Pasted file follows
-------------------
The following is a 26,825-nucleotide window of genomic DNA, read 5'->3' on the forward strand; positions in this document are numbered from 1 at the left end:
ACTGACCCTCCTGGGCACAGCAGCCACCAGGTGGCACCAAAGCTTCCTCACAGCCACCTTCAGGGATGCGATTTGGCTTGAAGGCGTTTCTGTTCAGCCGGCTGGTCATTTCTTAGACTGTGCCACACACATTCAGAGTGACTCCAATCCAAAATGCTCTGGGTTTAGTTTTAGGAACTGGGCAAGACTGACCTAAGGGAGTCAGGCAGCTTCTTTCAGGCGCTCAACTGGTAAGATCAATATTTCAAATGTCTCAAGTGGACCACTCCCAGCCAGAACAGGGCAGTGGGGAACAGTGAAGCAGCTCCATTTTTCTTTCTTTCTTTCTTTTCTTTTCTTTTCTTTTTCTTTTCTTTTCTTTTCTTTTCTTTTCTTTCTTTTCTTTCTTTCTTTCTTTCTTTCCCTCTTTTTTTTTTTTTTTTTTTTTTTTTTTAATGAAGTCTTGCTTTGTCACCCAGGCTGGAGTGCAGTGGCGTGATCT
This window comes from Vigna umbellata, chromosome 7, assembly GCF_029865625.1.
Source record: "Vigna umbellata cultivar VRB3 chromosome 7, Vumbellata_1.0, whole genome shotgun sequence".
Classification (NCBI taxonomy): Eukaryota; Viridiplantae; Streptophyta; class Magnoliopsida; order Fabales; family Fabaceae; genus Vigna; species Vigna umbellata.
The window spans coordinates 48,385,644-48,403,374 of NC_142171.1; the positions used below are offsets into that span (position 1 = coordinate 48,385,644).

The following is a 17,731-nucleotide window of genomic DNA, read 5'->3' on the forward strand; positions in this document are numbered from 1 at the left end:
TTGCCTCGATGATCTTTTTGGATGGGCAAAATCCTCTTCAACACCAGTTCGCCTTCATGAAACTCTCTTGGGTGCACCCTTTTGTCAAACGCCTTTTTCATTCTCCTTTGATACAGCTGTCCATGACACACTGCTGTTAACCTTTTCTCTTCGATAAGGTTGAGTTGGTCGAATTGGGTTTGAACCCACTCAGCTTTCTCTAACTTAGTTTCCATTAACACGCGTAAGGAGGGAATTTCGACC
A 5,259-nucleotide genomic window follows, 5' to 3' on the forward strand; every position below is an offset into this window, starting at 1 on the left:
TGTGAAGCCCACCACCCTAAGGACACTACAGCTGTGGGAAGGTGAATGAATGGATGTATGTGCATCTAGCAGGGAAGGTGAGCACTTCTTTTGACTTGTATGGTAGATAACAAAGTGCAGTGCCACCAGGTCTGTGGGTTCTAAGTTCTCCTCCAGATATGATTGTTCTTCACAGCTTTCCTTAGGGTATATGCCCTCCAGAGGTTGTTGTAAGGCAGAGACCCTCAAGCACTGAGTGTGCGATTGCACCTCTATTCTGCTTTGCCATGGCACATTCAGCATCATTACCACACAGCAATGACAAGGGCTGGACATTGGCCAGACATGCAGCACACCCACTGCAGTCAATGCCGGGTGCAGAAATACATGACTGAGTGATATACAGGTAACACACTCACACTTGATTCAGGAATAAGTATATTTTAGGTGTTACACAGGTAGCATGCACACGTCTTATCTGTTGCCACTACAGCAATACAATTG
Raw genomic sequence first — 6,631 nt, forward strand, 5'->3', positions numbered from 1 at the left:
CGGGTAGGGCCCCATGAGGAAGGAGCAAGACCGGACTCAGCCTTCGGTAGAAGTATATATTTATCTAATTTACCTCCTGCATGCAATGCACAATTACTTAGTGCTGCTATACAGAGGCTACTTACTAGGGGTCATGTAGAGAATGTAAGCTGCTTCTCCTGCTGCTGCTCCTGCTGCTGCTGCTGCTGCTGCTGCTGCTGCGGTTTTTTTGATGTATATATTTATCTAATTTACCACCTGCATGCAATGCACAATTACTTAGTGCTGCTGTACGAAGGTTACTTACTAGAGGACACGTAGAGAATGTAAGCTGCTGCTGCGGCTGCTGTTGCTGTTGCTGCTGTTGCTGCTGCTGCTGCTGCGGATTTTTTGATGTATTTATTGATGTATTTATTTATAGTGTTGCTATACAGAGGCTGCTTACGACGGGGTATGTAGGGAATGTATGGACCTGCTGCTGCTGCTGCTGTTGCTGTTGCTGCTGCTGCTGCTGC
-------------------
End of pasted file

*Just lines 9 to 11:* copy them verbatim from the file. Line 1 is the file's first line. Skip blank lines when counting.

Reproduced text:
A 5,259-nucleotide genomic window follows, 5' to 3' on the forward strand; every position below is an offset into this window, starting at 1 on the left:
TGTGAAGCCCACCACCCTAAGGACACTACAGCTGTGGGAAGGTGAATGAATGGATGTATGTGCATCTAGCAGGGAAGGTGAGCACTTCTTTTGACTTGTATGGTAGATAACAAAGTGCAGTGCCACCAGGTCTGTGGGTTCTAAGTTCTCCTCCAGATATGATTGTTCTTCACAGCTTTCCTTAGGGTATATGCCCTCCAGAGGTTGTTGTAAGGCAGAGACCCTCAAGCACTGAGTGTGCGATTGCACCTCTATTCTGCTTTGCCATGGCACATTCAGCATCATTACCACACAGCAATGACAAGGGCTGGACATTGGCCAGACATGCAGCACACCCACTGCAGTCAATGCCGGGTGCAGAAATACATGACTGAGTGATATACAGGTAACACACTCACACTTGATTCAGGAATAAGTATATTTTAGGTGTTACACAGGTAGCATGCACACGTCTTATCTGTTGCCACTACAGCAATACAATTG
Raw genomic sequence first — 6,631 nt, forward strand, 5'->3', positions numbered from 1 at the left: